The most effective methods for trying to treat vomit phobia are exposure and response prevention (ERP) and cognitive behavioural therapy (CBT). Correcting false beliefs, lowering avoidance, and gradually facing difficult situations are all part of treatment. The patient is given resources, a new perspective, a winning attitude, and a plan for overcoming their fears.
A person can learn to differentiate between anxiety and illness by addressing their anxiety with therapy, medication, or a combination of the two. This will help them regulate their panicked vomiting response. Anti-anxiety medication can aid in the treatment of panic’s physical symptoms. Exposure therapy is commonly used to treat emetophobia, which entails acclimating the patient to situations that enhance their fear of becoming ill. By reassuring them that vomiting is a rare event and that they can handle the embarrassment, cognitive behavioural therapy helps a person evaluate their illogical beliefs regarding the disease.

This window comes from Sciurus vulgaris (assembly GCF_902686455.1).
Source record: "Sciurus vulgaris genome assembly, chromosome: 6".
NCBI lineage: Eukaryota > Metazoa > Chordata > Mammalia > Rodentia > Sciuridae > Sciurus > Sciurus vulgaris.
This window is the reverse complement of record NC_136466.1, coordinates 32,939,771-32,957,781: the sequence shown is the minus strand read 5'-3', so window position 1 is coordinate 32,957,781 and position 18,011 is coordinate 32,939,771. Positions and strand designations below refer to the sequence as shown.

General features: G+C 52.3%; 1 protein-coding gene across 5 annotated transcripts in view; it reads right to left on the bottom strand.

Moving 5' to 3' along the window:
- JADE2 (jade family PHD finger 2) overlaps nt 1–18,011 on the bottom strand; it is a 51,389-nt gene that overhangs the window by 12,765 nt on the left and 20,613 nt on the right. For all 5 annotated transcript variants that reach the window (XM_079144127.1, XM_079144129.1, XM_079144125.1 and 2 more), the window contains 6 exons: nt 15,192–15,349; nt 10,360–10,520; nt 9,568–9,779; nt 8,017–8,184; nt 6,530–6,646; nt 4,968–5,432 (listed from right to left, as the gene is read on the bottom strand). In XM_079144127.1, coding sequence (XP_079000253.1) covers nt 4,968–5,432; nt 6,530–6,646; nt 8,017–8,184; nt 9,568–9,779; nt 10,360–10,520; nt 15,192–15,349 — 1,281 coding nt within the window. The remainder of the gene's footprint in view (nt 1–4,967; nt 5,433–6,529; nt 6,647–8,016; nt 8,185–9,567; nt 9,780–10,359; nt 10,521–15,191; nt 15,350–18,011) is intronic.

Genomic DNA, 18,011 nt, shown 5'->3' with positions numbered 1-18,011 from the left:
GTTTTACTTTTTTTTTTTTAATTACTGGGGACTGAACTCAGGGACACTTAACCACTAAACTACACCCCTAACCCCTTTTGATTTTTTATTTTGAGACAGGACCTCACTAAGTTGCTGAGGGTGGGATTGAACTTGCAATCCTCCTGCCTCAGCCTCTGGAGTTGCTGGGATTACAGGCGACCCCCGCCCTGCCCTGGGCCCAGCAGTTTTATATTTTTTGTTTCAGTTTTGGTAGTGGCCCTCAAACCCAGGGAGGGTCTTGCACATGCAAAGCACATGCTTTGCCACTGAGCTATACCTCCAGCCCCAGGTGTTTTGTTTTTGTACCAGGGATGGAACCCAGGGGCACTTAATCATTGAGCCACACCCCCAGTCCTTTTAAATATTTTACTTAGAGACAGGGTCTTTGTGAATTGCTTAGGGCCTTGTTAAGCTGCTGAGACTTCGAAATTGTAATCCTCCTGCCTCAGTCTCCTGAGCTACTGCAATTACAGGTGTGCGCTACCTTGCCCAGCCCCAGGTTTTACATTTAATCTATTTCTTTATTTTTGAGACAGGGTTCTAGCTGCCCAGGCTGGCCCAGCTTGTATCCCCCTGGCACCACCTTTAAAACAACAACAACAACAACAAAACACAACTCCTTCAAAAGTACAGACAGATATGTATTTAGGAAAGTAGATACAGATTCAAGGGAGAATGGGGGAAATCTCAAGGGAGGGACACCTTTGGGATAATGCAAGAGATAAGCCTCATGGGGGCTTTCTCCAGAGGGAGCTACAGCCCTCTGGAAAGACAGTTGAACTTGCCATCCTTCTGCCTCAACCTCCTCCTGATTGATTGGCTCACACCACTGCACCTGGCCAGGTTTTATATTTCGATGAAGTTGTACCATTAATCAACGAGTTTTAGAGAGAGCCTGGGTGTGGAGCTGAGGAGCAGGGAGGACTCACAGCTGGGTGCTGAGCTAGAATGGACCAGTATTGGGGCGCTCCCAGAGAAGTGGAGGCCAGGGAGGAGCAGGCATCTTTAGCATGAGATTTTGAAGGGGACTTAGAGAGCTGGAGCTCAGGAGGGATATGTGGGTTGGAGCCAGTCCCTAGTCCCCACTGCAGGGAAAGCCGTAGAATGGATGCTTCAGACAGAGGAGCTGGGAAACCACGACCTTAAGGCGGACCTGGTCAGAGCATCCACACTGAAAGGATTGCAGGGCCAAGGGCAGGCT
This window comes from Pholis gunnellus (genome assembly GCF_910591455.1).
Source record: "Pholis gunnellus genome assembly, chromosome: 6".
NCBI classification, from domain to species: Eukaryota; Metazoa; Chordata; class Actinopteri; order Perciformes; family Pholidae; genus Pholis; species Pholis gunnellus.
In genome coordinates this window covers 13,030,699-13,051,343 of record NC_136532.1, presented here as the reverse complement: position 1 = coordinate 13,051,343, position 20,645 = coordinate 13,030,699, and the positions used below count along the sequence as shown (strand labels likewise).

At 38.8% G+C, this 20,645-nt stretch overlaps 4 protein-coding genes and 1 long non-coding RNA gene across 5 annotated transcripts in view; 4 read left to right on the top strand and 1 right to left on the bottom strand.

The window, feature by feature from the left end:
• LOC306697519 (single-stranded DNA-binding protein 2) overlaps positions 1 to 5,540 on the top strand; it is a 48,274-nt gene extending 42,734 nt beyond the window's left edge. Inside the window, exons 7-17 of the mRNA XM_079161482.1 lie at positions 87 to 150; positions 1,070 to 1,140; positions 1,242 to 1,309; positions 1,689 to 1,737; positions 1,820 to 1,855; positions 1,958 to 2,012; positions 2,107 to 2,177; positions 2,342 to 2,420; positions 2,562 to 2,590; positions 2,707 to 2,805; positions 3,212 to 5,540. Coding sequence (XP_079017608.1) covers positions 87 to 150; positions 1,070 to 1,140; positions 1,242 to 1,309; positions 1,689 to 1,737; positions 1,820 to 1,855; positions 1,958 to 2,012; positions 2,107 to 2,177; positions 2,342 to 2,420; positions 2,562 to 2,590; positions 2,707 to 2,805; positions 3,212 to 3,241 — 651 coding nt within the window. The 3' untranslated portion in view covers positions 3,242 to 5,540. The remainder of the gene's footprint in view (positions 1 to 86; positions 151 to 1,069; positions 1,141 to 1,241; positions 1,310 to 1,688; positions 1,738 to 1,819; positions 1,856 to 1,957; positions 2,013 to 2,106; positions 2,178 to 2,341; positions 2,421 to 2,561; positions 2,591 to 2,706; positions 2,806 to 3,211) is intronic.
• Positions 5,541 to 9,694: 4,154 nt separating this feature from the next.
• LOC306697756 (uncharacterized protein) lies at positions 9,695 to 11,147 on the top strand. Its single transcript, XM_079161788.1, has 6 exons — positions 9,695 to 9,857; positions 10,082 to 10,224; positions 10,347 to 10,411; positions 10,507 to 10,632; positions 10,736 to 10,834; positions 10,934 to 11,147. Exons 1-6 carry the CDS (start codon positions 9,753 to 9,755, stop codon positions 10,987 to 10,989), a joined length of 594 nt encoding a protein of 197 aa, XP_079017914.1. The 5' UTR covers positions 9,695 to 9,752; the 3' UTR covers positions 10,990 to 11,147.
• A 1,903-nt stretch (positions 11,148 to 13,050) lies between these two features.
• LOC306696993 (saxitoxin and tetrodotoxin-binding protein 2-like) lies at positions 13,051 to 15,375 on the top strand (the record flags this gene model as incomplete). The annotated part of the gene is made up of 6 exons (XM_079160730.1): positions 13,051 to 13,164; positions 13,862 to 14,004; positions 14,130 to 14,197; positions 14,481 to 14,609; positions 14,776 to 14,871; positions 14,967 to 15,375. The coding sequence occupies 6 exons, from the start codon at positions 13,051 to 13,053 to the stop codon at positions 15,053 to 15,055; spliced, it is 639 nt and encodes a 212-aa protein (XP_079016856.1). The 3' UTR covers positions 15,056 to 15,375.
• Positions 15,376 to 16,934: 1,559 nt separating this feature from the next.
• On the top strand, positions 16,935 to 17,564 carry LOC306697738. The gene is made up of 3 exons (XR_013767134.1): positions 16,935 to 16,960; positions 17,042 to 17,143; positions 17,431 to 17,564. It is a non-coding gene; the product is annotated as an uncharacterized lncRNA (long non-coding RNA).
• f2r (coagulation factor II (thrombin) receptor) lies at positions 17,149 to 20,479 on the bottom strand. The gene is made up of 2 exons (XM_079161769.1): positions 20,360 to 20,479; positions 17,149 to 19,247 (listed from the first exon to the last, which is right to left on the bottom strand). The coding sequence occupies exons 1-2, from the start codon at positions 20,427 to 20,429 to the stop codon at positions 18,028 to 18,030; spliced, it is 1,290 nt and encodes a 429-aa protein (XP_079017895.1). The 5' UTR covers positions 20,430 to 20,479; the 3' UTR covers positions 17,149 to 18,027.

The majority of emetophobic individuals can quickly diagnose themselves. The phobia manifests in childhood, at a very young age. Many people who are emetophobic can’t recall a time when they weren’t afraid of throwing up or vomiting. Below are the questions that you may ask yourself:
- Do you ever worry about getting sick or being exposed as sick?
- Have you ever had a fear of witnessing or hearing someone else vomit?
- Have you taken any significant precautions to lessen the possibility that you’ll contract a disease that interferes with your everyday life?
Anxiety UK strongly recommends that people talk to their doctor to get more information and advice. The doctor will also be able to give a formal diagnosis.